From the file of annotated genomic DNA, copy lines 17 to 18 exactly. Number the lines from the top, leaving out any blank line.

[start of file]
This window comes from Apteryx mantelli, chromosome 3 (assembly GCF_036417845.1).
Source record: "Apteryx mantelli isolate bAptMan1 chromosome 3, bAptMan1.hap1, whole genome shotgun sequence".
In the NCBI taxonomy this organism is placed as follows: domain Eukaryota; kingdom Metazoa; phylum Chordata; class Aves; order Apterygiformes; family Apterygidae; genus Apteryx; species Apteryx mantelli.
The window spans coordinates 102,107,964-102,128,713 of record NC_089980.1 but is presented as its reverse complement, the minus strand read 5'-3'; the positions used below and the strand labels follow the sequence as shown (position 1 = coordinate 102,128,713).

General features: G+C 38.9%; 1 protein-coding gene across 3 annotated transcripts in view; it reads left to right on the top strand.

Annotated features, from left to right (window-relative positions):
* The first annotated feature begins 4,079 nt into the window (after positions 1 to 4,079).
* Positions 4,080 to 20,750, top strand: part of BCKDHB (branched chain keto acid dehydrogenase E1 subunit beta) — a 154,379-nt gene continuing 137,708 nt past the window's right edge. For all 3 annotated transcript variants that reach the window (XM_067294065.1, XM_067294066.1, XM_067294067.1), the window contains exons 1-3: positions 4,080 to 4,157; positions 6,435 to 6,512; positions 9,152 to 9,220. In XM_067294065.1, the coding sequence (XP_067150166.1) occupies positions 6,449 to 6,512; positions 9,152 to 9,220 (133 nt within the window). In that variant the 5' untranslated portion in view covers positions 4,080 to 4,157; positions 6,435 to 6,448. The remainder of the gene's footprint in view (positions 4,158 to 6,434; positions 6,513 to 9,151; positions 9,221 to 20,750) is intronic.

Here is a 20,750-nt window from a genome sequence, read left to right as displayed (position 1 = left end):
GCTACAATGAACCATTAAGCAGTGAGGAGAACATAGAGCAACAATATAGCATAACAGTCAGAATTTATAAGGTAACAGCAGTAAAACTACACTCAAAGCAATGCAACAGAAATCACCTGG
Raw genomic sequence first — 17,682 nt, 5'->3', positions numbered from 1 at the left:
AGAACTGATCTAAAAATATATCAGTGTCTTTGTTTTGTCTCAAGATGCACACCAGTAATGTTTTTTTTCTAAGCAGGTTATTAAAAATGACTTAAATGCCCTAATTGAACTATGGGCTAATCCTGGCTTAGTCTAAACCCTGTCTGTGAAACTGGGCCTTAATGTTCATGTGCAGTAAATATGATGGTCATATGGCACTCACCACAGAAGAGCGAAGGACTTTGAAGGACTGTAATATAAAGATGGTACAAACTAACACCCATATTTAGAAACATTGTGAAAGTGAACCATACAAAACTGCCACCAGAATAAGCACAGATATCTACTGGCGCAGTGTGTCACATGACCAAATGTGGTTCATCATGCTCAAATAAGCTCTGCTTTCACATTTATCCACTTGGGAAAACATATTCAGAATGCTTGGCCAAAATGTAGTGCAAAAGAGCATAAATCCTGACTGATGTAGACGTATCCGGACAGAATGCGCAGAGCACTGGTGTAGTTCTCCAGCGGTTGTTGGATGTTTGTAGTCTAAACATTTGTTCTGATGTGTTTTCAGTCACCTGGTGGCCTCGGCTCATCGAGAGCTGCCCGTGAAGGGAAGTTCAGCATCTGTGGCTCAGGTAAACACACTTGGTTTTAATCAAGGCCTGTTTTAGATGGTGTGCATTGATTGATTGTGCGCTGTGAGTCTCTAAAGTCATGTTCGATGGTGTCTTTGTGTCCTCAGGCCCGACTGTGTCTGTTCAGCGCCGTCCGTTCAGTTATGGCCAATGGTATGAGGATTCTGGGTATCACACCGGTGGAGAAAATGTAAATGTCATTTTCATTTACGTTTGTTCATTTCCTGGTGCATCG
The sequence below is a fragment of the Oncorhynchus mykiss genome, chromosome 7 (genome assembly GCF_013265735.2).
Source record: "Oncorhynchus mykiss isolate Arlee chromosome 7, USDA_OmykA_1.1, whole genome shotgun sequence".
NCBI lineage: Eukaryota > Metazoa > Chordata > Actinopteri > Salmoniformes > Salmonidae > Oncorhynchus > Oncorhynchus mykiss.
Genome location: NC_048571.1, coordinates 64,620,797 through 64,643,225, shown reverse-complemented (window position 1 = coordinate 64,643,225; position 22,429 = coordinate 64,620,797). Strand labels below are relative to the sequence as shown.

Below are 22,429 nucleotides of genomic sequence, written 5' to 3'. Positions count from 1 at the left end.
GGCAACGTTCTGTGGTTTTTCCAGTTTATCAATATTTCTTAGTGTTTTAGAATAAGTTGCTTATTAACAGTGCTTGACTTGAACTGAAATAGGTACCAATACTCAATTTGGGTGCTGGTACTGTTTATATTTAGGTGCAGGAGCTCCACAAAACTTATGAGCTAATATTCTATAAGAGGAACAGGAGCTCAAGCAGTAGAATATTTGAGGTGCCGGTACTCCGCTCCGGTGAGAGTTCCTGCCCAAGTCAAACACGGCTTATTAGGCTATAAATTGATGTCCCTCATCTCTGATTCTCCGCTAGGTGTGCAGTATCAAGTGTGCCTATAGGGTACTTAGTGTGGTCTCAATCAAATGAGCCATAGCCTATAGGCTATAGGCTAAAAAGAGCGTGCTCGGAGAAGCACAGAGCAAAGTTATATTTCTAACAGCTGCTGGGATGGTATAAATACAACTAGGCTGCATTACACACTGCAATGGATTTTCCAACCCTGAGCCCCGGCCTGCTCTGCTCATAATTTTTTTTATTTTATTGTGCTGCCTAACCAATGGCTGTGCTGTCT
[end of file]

Below are 22,429 nucleotides of genomic sequence, written 5' to 3'. Positions count from 1 at the left end.
GGCAACGTTCTGTGGTTTTTCCAGTTTATCAATATTTCTTAGTGTTTTAGAATAAGTTGCTTATTAACAGTGCTTGACTTGAACTGAAATAGGTACCAATACTCAATTTGGGTGCTGGTACTGTTTATATTTAGGTGCAGGAGCTCCACAAAACTTATGAGCTAATATTCTATAAGAGGAACAGGAGCTCAAGCAGTAGAATATTTGAGGTGCCGGTACTCCGCTCCGGTGAGAGTTCCTGCCCAAGTCAAACACGGCTTATTAGGCTATAAATTGATGTCCCTCATCTCTGATTCTCCGCTAGGTGTGCAGTATCAAGTGTGCCTATAGGGTACTTAGTGTGGTCTCAATCAAATGAGCCATAGCCTATAGGCTATAGGCTAAAAAGAGCGTGCTCGGAGAAGCACAGAGCAAAGTTATATTTCTAACAGCTGCTGGGATGGTATAAATACAACTAGGCTGCATTACACACTGCAATGGATTTTCCAACCCTGAGCCCCGGCCTGCTCTGCTCATAATTTTTTTTATTTTATTGTGCTGCCTAACCAATGGCTGTGCTGTCT